Nick Straley, an attorney for Columbia Legal Services, said Wednesday night the group will file an emergency motion Thursday with the state Supreme Court asking for immediate action to resolve the situation at Monroe.

The group filed a lawsuit in March seeking a reduction in the state prison population in response to the virus.

Oral argument had been set for April 23. This new motion aims to bring about action sooner.

“It is absolutely essential that somebody act quickly,” Straley said, “because the governor and Department of Corrections have not taken appropriate steps to address the COVID outbreak.”

Caleb Hutton: 425-339-3454; chutton@heraldnet.com. Twitter: @snocaleb.

Talk to us

More in Local News

Logo for news use featuring the municipality of Lake Stevens in Snohomish County, Washington. 220118
Motorcyclist identified in fatal crash near Lake Stevens

Anthony Palko, 33, died Monday night after colliding with a passenger car. The juveniles in the car were taken to the hospital.

Marysville
Police: Marysville man shot sword-wielding roommate in self-defense

The roommates were arguing over eBay sales, according to police. Then one of them allegedly brandished a two-foot sword.

Logo for news use featuring the municipality of Lake Stevens in Snohomish County, Washington. 220118
Everett boy, 12, identified as Davies Beach drowning victim

Malachi Bell was one of three swimmers in distress Sunday in Lake Stevens. He did not survive.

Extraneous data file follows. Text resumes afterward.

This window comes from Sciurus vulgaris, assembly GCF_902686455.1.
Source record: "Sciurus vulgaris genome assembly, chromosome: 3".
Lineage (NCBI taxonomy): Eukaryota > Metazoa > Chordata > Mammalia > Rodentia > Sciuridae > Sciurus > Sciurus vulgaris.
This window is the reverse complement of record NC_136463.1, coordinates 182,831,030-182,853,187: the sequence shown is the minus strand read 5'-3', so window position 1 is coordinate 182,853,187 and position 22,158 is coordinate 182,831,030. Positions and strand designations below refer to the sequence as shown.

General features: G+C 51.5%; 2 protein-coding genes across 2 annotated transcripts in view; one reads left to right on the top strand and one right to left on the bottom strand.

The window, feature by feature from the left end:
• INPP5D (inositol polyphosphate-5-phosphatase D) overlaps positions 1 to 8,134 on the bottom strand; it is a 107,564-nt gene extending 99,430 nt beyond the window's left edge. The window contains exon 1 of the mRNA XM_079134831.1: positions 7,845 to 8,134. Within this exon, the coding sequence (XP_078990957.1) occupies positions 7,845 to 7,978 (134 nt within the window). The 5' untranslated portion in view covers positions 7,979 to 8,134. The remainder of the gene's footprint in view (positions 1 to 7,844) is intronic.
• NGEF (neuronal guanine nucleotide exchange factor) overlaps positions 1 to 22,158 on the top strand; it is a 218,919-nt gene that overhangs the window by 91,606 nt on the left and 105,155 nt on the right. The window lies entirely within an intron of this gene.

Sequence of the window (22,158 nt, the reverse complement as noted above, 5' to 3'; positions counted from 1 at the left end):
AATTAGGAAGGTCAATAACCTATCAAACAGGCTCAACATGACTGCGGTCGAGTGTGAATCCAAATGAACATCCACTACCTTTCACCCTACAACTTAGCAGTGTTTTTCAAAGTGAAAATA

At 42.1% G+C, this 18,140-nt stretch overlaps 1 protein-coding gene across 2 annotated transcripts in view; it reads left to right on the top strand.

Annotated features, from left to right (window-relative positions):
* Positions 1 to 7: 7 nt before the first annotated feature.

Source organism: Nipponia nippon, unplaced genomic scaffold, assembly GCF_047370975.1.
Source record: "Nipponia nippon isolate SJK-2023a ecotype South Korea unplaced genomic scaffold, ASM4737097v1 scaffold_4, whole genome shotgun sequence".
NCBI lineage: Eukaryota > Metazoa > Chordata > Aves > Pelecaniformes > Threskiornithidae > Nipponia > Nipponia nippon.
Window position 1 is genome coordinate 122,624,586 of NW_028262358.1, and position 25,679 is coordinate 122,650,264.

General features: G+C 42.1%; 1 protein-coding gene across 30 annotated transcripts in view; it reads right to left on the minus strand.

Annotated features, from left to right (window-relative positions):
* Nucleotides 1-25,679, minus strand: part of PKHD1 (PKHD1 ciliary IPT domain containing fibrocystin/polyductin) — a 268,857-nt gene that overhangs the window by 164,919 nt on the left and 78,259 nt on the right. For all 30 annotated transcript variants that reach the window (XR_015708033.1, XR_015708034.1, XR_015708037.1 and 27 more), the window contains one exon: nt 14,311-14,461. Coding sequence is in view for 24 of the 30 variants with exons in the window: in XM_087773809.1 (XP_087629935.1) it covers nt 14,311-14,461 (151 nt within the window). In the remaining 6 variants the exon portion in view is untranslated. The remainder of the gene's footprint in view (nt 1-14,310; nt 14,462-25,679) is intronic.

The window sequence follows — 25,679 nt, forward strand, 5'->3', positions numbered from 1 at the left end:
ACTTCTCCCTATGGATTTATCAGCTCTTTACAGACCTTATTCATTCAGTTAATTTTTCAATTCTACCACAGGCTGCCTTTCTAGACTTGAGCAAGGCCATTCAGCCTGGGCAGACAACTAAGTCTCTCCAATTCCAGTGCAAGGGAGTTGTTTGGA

Everett
Port of Everett hosting annual open house after pandemic hiatus

Also, Rustic Cork Wine Bar plans to open a second shop at Fisherman’s Harbor — the latest addition to the port’s “wine walk.”

Mike Kersey with Aiya Moore, daughter of Christina Anderson, right, talk about the condition of Nick’s Place in Everett, Washington on June 17, 2022.  (Kevin Clark / The Herald)
‘We’re all good people when we get clean and sober’

Who has fentanyl taken from us? A messenger who saved lives. A “street mom.” A grandpa who loved his grandkids “999 trillion times.”

Snohomish County Superior Courthouse in Everett, Washington on February 8, 2022.  (Kevin Clark / The Herald)
Bailiff’s comments leads to appeal of child rape conviction

Joseph Hall, of Snohomish, was sentenced to more than 13 years in prison. Now he faces another trial.

Jeffrey Vaughan
In unexpected move, Vaughan resigns from Marysville council

He got re-elected in November. But he and his wife moved to Texas when she received a job promotion.

Snohomish County Prosecutor Adam Cornell at the Snohomish County Courthouse on Monday, Nov. 15, 2021 in Everett, Wa. (Olivia Vanni / The Herald)
How to answer Snohomish County’s basic crime questions? ‘Transparent data’

An initiative funded in part by Microsoft could reveal racial disparities, while creating an “apples to apples” database.

Chris Rutland and son Julian buy fireworks from the Big House of Boom stall at Boom City on Thursday, June 30, 2022 in Tulalip, Washington. (Olivia Vanni / The Herald)
At Tulalip’s Boom City, fireworks are a family tradition

Generations have grown up at the Fourth of July institution. “Some people make good money, some are just out here for the pastime.”

Most Read